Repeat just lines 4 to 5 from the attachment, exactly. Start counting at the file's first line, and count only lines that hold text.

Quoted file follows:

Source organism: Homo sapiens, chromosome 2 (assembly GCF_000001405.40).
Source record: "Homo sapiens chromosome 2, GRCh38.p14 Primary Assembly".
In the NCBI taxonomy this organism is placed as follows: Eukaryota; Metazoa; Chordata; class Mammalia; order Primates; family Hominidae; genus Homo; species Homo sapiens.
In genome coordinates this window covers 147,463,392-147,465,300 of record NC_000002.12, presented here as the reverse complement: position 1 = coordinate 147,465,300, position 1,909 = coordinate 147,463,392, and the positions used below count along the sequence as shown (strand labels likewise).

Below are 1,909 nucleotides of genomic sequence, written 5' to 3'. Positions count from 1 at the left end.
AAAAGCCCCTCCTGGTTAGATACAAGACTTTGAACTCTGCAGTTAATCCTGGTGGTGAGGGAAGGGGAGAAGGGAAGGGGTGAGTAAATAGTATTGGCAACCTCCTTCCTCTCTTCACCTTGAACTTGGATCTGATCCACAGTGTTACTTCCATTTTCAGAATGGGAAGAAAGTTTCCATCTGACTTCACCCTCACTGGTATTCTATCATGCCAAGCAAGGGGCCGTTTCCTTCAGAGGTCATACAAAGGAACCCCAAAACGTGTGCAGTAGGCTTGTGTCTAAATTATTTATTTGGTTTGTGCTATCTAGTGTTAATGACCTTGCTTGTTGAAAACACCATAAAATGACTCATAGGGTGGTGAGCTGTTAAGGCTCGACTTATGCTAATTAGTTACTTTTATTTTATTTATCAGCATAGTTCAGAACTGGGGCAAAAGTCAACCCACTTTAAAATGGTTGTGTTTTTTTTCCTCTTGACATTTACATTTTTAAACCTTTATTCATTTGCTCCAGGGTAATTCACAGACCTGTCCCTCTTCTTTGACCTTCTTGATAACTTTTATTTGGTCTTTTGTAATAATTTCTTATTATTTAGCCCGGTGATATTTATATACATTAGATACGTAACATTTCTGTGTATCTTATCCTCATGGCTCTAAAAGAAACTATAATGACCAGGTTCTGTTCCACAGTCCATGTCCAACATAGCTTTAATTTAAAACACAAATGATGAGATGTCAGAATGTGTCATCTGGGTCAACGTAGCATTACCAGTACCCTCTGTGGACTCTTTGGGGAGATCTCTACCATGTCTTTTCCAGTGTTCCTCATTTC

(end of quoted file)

In genome coordinates this window covers 147,463,392-147,465,300 of record NC_000002.12, presented here as the reverse complement: position 1 = coordinate 147,465,300, position 1,909 = coordinate 147,463,392, and the positions used below count along the sequence as shown (strand labels likewise).

Below are 1,909 nucleotides of genomic sequence, written 5' to 3'. Positions count from 1 at the left end.